After Vera Hut the track becomes a bit rougher. The walk along Vera Lake is quite hard, and involves several climbs over numerous root trees. It’s not as smooth as before. Then the steep climb through the forest towards Barron Pass starts. It’s in sections really steep, but not exposed. In the beginning you walk next to a small creek. You can’t miss the track, and nothing is really exposed. In the end it took me about 2h to get the 400m elevation gain.
The weather at this day was really good, and once at Barrons Pass great views open up to Frenchmans Cap and Clytemnestra on the other side of the valley, as well as to Lake Cecily and Lake Getrude directly underneath it. To the south of the pass you’ve the White Needle peaking out, and to the North it’s Nicoles Needle.
You continue by traversing below Sharlands Peak. The terrain is steep, but, again, well maintained. Nothing to hard, and not even really exposed. After this 30min traverse or so, it gets a bit easier. You’ve a nice view back to Barrons Pass, as well as to the Vera Valley and Donaghys Hill (from there I saw the first time Frenchmans Cap – almost 11 months ago) in the North. From here you could do a side trip to Daverns Cavern, but I couldn’t be bothered doing 2km of trackless bush bash. After crossing the Artichoke Valley, and heading through a small saddle, you’ve almost reached Tahune Hut. Along the way you always get glimpses of Frenchmans Cap. There’s a short ladder to overcome a steep section just before the hut.
Tahune Lake lies in a cauldron and the hut is nested just at the edge of it. Tahune hut was just built recently. Thus, it’s a very modern hut, and has a great view from the lunch area. I left my gear at Tahune Hut and headed up to the summit in the late afternoon, making use of the good weather conditions. The old track along the gully is closed due to excessive erosion. The new track makes a big zig-zag at the bottom of the mountain before a sharp left turn and getting up steeply through a couloir. Once you gained this, the rest of the walking up to the summit is basically straightforward.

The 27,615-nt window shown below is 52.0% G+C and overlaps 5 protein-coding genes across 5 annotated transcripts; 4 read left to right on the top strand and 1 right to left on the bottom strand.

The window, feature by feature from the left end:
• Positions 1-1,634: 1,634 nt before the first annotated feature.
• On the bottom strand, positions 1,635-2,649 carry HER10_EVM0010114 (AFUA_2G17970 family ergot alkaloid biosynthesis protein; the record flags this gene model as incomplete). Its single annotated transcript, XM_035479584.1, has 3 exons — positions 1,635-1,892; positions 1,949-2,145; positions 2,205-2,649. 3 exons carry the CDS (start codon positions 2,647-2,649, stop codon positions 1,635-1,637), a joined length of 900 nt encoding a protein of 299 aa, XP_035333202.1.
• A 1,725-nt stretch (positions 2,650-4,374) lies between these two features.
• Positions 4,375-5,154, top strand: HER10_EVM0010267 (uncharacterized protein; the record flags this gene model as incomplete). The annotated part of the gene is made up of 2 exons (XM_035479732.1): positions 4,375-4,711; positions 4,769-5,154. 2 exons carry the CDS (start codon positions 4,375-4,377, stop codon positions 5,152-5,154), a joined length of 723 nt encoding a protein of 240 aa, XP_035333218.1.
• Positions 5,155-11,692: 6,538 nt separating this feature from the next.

If you miss the turn off (as some other walkers told me, they did in the first instance), you basically walk over the North Col another 5 km to the Irenabyss at the Franklin River. You could even walk out via the Raglan Range, which requires an additional 10km of trackless bush bashing. And last but no least before that, swimming through the Franklin River with your packraft (which need to be carried in and out), or any other device which gives you additional buoyancy for your heavy backpack, for example your inflatable mattress. Somehow that wasn’t appealing to me, I wonder why…
The view from the summit of Frenchmans Peak was just stunning. It provides a real 360° view. I could see Lake Burbury to the West, Bathurst Harbour with Sarah Island to the south, could guess the Prince of Wales Range to the South, and King William Rang to the East, and Barn Bluff and Cradle Mountain to the North. Basically all my mountains and points I’ve been to, I could see from here. All these fond memories of Tasmania seen from a single point, my final summit.